Tag: Europe

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‘Like-Gating’? Facebook Says Dislike
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More Transparency on the Use of App Users’ Personal Data!
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MIKSEŁKO VS. MILKSEŁKO ŁACIATE

‘Like-Gating’? Facebook Says Dislike

Facebook Changes to its ‘Platform Policy’ can Affect Your Page

Facebook has announced a change to its Policy Platform that may affect the majority of users.

The policy change advises that Facebook will no longer allow advertisers to incentivise people to use social plugins or to like a Facebook Page (Page). This includes offering rewards, or gating apps or app content based on whether or not a person has liked a Page. It is still acceptable to incentivise people to login to your app, check-in at a place, or enter a promotion on your app’s Page.  Read More

More Transparency on the Use of App Users’ Personal Data!

Italian Data Protection Authority Focuses on Medical and Wellness Apps Sector

On September 10, 2014, Italian Data Protection Authority (Authority) released the findings of a survey conducted on the medical/wellness apps sector within the initiative ‘Privacy Sweep 2014’, promoted by the Global Privacy Enforcement Network, which enhances the cooperation amongst international data protection authorities.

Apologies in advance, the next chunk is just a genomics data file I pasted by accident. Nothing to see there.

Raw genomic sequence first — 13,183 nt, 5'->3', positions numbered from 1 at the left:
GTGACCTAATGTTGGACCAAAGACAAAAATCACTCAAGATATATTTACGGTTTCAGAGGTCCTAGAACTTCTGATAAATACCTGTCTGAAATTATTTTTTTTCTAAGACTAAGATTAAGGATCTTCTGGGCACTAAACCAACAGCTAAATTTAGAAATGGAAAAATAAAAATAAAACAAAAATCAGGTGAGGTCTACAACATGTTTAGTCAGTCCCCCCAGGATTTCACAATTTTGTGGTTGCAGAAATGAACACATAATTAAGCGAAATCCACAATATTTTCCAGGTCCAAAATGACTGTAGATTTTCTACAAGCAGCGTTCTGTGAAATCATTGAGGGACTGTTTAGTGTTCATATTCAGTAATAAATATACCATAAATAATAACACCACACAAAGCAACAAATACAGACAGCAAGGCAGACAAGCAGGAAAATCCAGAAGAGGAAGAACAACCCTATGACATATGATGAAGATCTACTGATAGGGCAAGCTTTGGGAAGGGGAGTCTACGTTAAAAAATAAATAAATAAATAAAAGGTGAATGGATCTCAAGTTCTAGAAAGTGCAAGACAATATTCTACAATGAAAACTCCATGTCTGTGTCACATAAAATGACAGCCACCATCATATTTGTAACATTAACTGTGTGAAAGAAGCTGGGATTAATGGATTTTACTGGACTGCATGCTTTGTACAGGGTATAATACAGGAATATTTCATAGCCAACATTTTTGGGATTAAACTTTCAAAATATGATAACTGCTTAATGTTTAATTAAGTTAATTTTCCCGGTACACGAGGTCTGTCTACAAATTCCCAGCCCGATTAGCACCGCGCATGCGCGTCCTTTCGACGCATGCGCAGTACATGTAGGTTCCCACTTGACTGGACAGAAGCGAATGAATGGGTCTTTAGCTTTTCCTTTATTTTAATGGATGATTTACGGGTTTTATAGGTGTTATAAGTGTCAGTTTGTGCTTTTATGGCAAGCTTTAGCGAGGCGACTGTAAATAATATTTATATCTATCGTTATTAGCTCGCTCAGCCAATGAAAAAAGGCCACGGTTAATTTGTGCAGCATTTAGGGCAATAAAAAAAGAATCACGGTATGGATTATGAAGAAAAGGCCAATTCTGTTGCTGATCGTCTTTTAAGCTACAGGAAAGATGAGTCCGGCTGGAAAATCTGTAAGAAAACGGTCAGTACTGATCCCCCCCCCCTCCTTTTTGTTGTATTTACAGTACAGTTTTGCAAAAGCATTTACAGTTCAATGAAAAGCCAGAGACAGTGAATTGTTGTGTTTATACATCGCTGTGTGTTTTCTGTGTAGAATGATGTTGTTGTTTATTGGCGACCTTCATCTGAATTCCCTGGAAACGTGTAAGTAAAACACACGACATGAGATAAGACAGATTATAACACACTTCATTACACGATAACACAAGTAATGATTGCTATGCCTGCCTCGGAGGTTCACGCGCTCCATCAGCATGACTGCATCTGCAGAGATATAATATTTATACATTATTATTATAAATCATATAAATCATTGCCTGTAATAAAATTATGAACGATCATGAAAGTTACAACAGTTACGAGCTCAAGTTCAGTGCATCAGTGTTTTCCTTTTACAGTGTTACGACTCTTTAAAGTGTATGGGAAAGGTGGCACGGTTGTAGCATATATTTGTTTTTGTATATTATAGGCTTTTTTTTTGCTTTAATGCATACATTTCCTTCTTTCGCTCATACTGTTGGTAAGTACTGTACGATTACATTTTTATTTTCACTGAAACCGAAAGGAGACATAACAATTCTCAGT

As a result of such survey, just 15% of the medical apps surveyed – out of a total of 1,200 – provide clear privacy policies and the Authority is now considering issuing specific measures or sanctions for non-compliant subjects. Read More

MIKSEŁKO VS. MILKSEŁKO ŁACIATE

Ruling of the Supreme Administrative Court of 10 April 2014 (II GSK 255/13)

This case involved a clash between marks serving to identify fats comprising a mixture of butter and vegetable fats. In 1996, the word mark MIKSEŁKO was registered. This is a fantasy composition suggesting that the goods it identifies are a mixture of fats with the addition of butter. In 2008, a competitor of the owner of the first sign successfully registered the mark MILKSEŁKO ŁACIATE. That mark is a word-graphic mark consisting of two elements. The second is very well known as an independent mark used to identify milk and a line of goods produced from cow’s milk. The first element, by using the English word ‘milk’, emphasizes that the products are derived from milk, while the first element as a whole suggests that butter is contained in products bearing the mark. Read More

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